Our Visit to the King Center: A Photo Blog

Visit to the King Center : Martin Luther King Jr. National Historic Site

Earlier this month, we loaded the kids up in the car and went to visit the King Center.  My older daughter had been to the King Center before, but unfortunately she was too little to have really understood exactly what the Civil Rights movement or Dr. King’s dream was about.  And so, with  blatant racism, and bigotry being displayed everywhere these days, we thought that it was important for us to remind our children of their significant heritage.

As a parent, I always err on the side of caution when it comes to telling my kids the gruesome and graphic details of life/history.  My philosophy on that is that they have their whole lives to be adults and to deal with such things.  And, I simply don’t want them living in fear.  But, as we were walking through the King Museum and I was trying my best to answer all their questions and explain the things we saw.  I was reminded that the Civil Rights movement was not just for adults.  There were several children on the front lines standing up for what they believed was right.  And, it brought me back to the famous quote by George Santayana, “that those who can not remember the past are condemned to repeat it.”

Surprisingly enough, I do not have too much to say about our trip other than to say that it was a humbling and solemn experience.  It filled me with both great pride and waves of grief.  Pride because of the long journey that our ancestors took on behalf of the very inalienable rights we are supposed to have today.  And, grief for those who lost their loved ones in the struggle and continue to do so in the name of upward mobility and dreams yet to be actualized.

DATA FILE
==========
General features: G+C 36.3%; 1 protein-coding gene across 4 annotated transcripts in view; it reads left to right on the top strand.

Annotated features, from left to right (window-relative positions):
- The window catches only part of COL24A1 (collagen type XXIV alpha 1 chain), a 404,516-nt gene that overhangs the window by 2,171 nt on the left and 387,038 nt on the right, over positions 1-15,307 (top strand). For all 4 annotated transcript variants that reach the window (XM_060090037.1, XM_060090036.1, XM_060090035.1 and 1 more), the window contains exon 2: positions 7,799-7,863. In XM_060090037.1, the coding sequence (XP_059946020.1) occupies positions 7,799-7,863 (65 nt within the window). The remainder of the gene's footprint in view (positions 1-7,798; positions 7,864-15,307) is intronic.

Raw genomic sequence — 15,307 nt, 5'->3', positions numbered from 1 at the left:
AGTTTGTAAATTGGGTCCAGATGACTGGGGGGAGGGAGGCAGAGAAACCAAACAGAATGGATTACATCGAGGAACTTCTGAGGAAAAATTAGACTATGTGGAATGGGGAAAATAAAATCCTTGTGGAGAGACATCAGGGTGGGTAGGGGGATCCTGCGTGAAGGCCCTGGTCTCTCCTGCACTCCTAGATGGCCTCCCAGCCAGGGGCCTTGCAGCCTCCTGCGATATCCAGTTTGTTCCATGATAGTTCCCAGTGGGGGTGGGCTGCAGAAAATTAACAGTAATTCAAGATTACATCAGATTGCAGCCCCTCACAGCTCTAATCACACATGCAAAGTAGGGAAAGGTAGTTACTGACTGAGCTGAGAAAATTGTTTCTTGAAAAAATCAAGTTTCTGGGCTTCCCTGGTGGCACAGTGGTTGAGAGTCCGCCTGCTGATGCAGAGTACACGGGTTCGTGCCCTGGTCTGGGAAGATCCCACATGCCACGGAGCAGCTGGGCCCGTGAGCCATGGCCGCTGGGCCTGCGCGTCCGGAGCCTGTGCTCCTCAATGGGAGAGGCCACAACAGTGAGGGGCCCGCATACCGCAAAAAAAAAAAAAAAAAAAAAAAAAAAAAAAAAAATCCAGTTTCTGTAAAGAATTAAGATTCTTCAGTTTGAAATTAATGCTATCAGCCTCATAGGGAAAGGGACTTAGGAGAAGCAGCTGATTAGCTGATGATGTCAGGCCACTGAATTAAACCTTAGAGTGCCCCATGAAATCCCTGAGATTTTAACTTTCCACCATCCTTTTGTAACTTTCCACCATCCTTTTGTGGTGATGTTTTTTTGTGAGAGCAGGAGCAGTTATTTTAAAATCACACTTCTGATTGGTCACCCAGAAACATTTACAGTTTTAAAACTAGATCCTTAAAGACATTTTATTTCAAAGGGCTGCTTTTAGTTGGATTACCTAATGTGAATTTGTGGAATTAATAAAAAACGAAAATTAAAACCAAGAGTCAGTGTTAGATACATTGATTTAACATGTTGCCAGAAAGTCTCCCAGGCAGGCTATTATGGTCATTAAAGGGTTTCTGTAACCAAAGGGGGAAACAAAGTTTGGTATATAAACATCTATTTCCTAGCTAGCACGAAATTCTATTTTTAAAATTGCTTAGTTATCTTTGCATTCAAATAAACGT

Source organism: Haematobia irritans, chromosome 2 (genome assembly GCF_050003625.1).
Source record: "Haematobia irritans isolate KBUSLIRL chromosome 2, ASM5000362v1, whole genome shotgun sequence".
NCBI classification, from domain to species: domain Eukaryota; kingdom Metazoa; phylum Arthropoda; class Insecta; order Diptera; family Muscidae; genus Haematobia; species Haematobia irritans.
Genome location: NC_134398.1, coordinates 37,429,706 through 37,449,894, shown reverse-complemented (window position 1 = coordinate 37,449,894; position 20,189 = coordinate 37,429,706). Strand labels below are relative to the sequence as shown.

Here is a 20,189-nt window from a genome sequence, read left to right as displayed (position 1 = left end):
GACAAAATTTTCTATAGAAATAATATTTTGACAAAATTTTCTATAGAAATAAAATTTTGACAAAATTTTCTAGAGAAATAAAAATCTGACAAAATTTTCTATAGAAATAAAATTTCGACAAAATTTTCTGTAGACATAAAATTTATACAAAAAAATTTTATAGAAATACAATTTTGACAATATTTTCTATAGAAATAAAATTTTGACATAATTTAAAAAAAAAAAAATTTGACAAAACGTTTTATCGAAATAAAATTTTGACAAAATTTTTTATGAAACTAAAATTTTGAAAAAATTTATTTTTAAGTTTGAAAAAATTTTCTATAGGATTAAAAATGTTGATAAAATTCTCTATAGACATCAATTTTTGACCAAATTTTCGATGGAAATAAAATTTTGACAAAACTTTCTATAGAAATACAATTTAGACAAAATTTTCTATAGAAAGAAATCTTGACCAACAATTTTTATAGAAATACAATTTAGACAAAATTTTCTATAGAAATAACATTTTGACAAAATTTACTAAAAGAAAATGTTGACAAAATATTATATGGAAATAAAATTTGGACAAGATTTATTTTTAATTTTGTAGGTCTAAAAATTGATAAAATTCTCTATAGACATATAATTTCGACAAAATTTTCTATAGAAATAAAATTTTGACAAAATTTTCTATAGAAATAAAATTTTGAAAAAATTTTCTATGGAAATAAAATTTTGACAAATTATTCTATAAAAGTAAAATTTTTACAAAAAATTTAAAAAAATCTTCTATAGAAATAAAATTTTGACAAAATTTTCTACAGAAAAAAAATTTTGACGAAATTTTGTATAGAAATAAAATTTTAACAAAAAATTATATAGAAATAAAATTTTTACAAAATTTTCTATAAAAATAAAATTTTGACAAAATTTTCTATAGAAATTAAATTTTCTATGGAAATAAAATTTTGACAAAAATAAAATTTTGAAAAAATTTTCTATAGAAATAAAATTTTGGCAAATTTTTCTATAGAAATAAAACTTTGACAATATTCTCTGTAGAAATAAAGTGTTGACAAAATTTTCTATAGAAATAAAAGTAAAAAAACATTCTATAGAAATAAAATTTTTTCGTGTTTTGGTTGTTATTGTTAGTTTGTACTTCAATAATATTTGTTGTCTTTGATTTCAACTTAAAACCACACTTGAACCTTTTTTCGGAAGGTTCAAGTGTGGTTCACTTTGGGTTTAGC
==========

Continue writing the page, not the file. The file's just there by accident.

Visit to the King Center - A Day On ... Not A Day Off

A Visit to the King Center : Call To Lead

A Visit to the King Center: Signs from Marches

A Visit to the King Center: Freedom March

I'm Black and Beautiful.

I hope that you enjoyed these pictures that my husband took and, if you are ever in the Atlanta area definitely put this on your list of places to see.  It’s an experience you won’t soon forget.  How do you deal with telling your children about things that are unpleasant?  Do you sugar coat it, or give it to them straight?  I’d love to hear your thoughts on this, in the comments below.

If I could turn back time…

If I could turn back time...

Photo Source: Getty Images


I have always been fascinated by history, and often wished I could turn back time.  One of my favorite classes was Humanities, because it was not just about history, but it was about culture. The dictionary describes culture as the sum of attitudes, customs, and beliefs that distinguishes one group of people from another. Culture is transmitted, through language, material objects, ritual, institutions, music and art, from one generation to the next.  So maybe I should say that my fascination is with how the events of history have shaped our culture.

My daughter recently asked me if I could go back in time and witness or take place in any event what would it be?  I admit I had to think hard on that one.  I often felt I was born in the wrong era, because there is so much that I would have liked to participate in that occurred before my time.  Hairstyles and fashion that I would have liked to wear. Music that I would have loved to dance to.  But, eventually I told her that it would have to be the March to Washington in 1963.  I wish I could have participated in the organization of it, made that journey and stood on those steps to hear Dr. King Deliver his “I have a Dream Speech”.